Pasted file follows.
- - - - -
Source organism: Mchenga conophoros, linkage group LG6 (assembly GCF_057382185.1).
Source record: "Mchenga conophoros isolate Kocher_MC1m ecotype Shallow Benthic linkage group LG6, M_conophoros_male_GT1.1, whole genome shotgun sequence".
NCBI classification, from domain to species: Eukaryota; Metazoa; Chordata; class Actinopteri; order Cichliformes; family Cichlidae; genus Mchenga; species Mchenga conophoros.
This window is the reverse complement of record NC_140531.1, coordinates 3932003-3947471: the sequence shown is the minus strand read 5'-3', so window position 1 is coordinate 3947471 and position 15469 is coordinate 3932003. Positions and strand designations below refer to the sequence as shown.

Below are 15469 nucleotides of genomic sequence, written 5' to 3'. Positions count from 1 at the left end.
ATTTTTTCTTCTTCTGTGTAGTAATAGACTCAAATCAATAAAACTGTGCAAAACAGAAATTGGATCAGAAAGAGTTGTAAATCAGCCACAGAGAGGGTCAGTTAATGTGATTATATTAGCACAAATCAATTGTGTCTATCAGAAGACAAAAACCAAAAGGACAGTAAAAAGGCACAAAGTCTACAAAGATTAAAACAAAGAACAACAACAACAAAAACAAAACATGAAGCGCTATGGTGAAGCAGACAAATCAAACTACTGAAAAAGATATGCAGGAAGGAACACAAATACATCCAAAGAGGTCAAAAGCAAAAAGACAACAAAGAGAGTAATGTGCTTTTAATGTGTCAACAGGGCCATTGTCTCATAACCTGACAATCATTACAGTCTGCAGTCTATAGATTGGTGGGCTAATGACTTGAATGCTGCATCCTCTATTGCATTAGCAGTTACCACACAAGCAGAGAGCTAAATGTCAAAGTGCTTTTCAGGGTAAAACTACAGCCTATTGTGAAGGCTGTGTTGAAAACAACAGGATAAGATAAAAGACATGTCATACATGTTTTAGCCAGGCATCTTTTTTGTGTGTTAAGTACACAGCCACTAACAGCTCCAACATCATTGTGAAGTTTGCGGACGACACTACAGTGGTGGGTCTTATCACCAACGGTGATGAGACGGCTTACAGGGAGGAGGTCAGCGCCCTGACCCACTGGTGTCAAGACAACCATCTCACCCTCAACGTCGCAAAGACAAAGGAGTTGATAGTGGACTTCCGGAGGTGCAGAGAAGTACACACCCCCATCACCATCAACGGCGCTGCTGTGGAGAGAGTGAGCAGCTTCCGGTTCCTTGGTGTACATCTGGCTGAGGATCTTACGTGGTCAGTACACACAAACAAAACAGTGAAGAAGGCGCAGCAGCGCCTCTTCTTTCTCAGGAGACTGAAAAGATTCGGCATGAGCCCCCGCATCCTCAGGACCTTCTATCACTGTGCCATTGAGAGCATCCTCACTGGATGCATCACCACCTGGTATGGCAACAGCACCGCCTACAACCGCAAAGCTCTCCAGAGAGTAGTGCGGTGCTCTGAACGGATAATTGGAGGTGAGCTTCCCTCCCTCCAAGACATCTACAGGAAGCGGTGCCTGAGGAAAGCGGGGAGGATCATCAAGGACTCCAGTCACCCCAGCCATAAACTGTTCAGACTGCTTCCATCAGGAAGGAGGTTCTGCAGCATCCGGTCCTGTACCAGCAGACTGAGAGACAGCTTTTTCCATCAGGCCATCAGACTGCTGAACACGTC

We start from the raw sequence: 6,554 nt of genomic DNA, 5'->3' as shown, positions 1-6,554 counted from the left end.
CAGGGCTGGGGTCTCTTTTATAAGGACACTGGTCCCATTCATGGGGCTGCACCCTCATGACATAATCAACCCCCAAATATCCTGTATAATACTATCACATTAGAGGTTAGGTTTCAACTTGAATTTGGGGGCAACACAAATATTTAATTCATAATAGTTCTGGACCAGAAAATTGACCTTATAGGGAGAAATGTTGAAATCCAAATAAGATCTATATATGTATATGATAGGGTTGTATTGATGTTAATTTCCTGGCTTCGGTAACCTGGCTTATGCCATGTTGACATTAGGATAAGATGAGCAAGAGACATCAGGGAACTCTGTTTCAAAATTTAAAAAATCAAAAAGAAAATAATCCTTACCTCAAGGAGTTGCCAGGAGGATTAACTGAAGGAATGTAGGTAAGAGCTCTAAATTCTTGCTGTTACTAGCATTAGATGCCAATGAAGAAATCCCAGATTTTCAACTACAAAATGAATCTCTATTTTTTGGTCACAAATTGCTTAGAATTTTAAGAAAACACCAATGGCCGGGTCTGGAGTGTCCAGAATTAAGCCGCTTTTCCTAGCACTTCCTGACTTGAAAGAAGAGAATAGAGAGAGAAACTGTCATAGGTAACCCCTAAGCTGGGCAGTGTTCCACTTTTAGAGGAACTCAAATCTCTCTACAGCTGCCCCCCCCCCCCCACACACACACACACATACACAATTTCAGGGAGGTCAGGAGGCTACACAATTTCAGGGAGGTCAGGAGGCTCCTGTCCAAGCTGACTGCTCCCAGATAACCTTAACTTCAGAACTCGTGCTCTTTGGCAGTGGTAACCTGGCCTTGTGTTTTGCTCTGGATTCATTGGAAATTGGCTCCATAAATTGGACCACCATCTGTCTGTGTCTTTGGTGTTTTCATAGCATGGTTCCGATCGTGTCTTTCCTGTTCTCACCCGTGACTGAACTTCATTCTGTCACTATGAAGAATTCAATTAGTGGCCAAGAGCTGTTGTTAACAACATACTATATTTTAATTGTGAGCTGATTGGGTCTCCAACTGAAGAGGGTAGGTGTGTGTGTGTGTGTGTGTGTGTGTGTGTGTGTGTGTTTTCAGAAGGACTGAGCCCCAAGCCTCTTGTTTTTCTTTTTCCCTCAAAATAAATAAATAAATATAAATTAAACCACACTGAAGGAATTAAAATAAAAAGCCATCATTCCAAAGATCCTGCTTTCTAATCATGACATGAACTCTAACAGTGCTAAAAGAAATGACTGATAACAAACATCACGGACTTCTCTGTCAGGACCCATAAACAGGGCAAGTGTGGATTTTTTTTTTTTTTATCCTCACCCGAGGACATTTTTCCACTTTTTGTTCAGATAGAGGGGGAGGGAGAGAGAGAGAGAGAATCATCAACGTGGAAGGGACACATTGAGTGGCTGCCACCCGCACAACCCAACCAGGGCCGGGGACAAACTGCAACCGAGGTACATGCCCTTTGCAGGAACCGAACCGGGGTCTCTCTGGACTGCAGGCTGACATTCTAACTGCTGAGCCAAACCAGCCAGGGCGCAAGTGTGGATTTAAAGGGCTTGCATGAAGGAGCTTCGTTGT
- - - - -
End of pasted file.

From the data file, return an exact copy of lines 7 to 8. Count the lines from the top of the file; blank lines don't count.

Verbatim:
We start from the raw sequence: 6,554 nt of genomic DNA, 5'->3' as shown, positions 1-6,554 counted from the left end.
CAGGGCTGGGGTCTCTTTTATAAGGACACTGGTCCCATTCATGGGGCTGCACCCTCATGACATAATCAACCCCCAAATATCCTGTATAATACTATCACATTAGAGGTTAGGTTTCAACTTGAATTTGGGGGCAACACAAATATTTAATTCATAATAGTTCTGGACCAGAAAATTGACCTTATAGGGAGAAATGTTGAAATCCAAATAAGATCTATATATGTATATGATAGGGTTGTATTGATGTTAATTTCCTGGCTTCGGTAACCTGGCTTATGCCATGTTGACATTAGGATAAGATGAGCAAGAGACATCAGGGAACTCTGTTTCAAAATTTAAAAAATCAAAAAGAAAATAATCCTTACCTCAAGGAGTTGCCAGGAGGATTAACTGAAGGAATGTAGGTAAGAGCTCTAAATTCTTGCTGTTACTAGCATTAGATGCCAATGAAGAAATCCCAGATTTTCAACTACAAAATGAATCTCTATTTTTTGGTCACAAATTGCTTAGAATTTTAAGAAAACACCAATGGCCGGGTCTGGAGTGTCCAGAATTAAGCCGCTTTTCCTAGCACTTCCTGACTTGAAAGAAGAGAATAGAGAGAGAAACTGTCATAGGTAACCCCTAAGCTGGGCAGTGTTCCACTTTTAGAGGAACTCAAATCTCTCTACAGCTGCCCCCCCCCCCCCACACACACACACACATACACAATTTCAGGGAGGTCAGGAGGCTACACAATTTCAGGGAGGTCAGGAGGCTCCTGTCCAAGCTGACTGCTCCCAGATAACCTTAACTTCAGAACTCGTGCTCTTTGGCAGTGGTAACCTGGCCTTGTGTTTTGCTCTGGATTCATTGGAAATTGGCTCCATAAATTGGACCACCATCTGTCTGTGTCTTTGGTGTTTTCATAGCATGGTTCCGATCGTGTCTTTCCTGTTCTCACCCGTGACTGAACTTCATTCTGTCACTATGAAGAATTCAATTAGTGGCCAAGAGCTGTTGTTAACAACATACTATATTTTAATTGTGAGCTGATTGGGTCTCCAACTGAAGAGGGTAGGTGTGTGTGTGTGTGTGTGTGTGTGTGTGTGTGTGTGTTTTCAGAAGGACTGAGCCCCAAGCCTCTTGTTTTTCTTTTTCCCTCAAAATAAATAAATAAATATAAATTAAACCACACTGAAGGAATTAAAATAAAAAGCCATCATTCCAAAGATCCTGCTTTCTAATCATGACATGAACTCTAACAGTGCTAAAAGAAATGACTGATAACAAACATCACGGACTTCTCTGTCAGGACCCATAAACAGGGCAAGTGTGGATTTTTTTTTTTTTTATCCTCACCCGAGGACATTTTTCCACTTTTTGTTCAGATAGAGGGGGAGGGAGAGAGAGAGAGAGAATCATCAACGTGGAAGGGACACATTGAGTGGCTGCCACCCGCACAACCCAACCAGGGCCGGGGACAAACTGCAACCGAGGTACATGCCCTTTGCAGGAACCGAACCGGGGTCTCTCTGGACTGCAGGCTGACATTCTAACTGCTGAGCCAAACCAGCCAGGGCGCAAGTGTGGATTTAAAGGGCTTGCATGAAGGAGCTTCGTTGT